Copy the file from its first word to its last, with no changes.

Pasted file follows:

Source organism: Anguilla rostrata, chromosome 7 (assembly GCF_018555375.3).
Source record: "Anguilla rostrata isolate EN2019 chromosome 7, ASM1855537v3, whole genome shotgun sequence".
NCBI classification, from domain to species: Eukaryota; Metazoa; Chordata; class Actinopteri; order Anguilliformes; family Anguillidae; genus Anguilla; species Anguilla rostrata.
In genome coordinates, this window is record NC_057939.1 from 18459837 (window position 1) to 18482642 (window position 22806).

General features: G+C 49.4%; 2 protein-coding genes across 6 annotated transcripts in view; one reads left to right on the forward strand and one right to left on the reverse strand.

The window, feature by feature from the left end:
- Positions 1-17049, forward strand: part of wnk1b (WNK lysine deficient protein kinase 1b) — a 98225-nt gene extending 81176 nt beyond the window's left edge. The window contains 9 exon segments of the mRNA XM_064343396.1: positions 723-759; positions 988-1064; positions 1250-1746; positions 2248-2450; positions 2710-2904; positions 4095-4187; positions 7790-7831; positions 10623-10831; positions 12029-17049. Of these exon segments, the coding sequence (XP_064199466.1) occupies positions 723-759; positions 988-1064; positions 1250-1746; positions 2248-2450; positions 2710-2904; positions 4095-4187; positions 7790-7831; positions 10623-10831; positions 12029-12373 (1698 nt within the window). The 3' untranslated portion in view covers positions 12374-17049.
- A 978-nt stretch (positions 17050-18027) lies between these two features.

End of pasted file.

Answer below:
Source organism: Anguilla rostrata, chromosome 7 (assembly GCF_018555375.3).
Source record: "Anguilla rostrata isolate EN2019 chromosome 7, ASM1855537v3, whole genome shotgun sequence".
NCBI classification, from domain to species: Eukaryota; Metazoa; Chordata; class Actinopteri; order Anguilliformes; family Anguillidae; genus Anguilla; species Anguilla rostrata.
In genome coordinates, this window is record NC_057939.1 from 18459837 (window position 1) to 18482642 (window position 22806).

General features: G+C 49.4%; 2 protein-coding genes across 6 annotated transcripts in view; one reads left to right on the forward strand and one right to left on the reverse strand.

The window, feature by feature from the left end:
- Positions 1-17049, forward strand: part of wnk1b (WNK lysine deficient protein kinase 1b) — a 98225-nt gene extending 81176 nt beyond the window's left edge. The window contains 9 exon segments of the mRNA XM_064343396.1: positions 723-759; positions 988-1064; positions 1250-1746; positions 2248-2450; positions 2710-2904; positions 4095-4187; positions 7790-7831; positions 10623-10831; positions 12029-17049. Of these exon segments, the coding sequence (XP_064199466.1) occupies positions 723-759; positions 988-1064; positions 1250-1746; positions 2248-2450; positions 2710-2904; positions 4095-4187; positions 7790-7831; positions 10623-10831; positions 12029-12373 (1698 nt within the window). The 3' untranslated portion in view covers positions 12374-17049.
- A 978-nt stretch (positions 17050-18027) lies between these two features.